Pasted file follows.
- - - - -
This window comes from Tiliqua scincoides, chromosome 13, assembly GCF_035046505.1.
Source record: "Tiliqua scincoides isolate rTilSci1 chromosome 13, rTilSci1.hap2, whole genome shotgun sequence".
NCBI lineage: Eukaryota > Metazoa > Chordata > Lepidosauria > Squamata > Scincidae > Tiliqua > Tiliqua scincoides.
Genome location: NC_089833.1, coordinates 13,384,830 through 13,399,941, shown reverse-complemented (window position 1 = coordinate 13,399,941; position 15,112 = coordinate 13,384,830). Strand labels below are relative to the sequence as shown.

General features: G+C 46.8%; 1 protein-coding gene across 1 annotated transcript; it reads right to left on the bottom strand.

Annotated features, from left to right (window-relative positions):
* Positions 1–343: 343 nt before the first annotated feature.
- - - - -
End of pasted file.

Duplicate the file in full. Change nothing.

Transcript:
This window comes from Tiliqua scincoides, chromosome 13, assembly GCF_035046505.1.
Source record: "Tiliqua scincoides isolate rTilSci1 chromosome 13, rTilSci1.hap2, whole genome shotgun sequence".
NCBI lineage: Eukaryota > Metazoa > Chordata > Lepidosauria > Squamata > Scincidae > Tiliqua > Tiliqua scincoides.
Genome location: NC_089833.1, coordinates 13,384,830 through 13,399,941, shown reverse-complemented (window position 1 = coordinate 13,399,941; position 15,112 = coordinate 13,384,830). Strand labels below are relative to the sequence as shown.

General features: G+C 46.8%; 1 protein-coding gene across 1 annotated transcript; it reads right to left on the bottom strand.

Annotated features, from left to right (window-relative positions):
* Positions 1–343: 343 nt before the first annotated feature.